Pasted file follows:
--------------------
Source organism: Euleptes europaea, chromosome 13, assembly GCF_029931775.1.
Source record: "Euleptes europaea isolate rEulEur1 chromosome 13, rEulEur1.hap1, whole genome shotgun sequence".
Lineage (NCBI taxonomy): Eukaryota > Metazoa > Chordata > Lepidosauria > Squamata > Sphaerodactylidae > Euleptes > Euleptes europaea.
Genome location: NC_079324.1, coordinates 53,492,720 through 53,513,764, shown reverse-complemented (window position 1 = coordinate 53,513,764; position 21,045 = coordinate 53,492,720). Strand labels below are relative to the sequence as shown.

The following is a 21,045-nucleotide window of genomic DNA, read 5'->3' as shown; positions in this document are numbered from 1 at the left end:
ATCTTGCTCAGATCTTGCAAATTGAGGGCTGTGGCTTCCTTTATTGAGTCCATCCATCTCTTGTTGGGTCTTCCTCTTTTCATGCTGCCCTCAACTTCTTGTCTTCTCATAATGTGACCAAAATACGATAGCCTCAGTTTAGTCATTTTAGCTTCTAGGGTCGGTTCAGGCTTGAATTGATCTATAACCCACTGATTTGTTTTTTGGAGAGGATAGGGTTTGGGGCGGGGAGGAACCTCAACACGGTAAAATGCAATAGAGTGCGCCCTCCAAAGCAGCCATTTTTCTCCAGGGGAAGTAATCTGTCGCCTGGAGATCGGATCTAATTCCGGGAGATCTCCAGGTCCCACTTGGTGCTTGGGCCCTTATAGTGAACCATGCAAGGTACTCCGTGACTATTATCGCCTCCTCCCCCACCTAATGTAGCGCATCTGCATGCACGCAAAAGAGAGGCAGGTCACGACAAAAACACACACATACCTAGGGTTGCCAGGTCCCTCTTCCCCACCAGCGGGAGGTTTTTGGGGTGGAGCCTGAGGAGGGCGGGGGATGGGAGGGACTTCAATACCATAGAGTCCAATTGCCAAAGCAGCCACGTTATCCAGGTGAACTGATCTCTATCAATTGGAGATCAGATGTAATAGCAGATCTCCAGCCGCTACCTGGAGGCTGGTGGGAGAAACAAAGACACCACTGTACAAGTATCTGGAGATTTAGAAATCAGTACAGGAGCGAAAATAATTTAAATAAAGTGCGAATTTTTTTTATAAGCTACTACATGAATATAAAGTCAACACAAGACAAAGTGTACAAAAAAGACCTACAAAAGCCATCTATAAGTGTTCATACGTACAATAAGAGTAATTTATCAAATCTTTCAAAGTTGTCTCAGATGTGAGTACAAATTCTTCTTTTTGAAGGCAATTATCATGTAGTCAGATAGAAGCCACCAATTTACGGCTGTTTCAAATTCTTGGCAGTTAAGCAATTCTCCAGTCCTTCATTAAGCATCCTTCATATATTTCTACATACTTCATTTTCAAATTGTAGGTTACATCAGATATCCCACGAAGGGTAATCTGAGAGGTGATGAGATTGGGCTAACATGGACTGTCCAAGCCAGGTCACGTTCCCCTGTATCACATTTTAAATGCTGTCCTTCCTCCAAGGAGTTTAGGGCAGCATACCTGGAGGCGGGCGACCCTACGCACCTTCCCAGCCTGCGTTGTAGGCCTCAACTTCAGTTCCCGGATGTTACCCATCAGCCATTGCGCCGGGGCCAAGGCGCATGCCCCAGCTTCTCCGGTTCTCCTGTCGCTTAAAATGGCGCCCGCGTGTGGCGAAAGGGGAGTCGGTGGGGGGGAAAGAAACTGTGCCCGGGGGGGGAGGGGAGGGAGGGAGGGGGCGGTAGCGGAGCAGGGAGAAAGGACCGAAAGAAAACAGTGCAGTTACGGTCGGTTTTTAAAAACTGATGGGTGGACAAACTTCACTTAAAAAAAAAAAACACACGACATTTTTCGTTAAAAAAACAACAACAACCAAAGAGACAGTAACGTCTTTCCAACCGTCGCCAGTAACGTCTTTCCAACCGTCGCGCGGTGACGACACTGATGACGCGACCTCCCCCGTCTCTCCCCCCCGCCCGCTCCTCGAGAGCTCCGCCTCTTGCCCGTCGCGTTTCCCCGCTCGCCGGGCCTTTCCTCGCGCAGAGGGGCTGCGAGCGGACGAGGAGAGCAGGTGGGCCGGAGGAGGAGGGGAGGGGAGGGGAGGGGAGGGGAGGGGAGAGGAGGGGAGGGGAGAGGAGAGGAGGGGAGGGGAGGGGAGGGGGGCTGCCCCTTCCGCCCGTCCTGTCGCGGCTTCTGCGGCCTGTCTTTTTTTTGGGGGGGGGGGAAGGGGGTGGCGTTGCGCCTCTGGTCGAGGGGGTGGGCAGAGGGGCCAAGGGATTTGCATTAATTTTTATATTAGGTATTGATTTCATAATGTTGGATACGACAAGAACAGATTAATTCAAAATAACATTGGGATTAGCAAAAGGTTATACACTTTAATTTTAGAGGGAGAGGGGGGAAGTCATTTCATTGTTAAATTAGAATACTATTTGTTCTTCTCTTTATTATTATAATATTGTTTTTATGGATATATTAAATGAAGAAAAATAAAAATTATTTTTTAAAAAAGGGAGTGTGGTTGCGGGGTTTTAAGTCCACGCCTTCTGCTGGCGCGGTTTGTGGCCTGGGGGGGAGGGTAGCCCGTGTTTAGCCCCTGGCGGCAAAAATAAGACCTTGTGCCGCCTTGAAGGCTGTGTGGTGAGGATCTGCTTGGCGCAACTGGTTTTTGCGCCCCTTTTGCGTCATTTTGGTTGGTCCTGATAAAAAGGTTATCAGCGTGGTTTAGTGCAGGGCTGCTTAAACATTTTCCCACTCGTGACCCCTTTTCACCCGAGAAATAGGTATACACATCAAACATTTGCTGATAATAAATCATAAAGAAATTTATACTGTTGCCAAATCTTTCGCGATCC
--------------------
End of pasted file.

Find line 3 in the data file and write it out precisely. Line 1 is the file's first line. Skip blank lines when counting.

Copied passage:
Lineage (NCBI taxonomy): Eukaryota > Metazoa > Chordata > Lepidosauria > Squamata > Sphaerodactylidae > Euleptes > Euleptes europaea.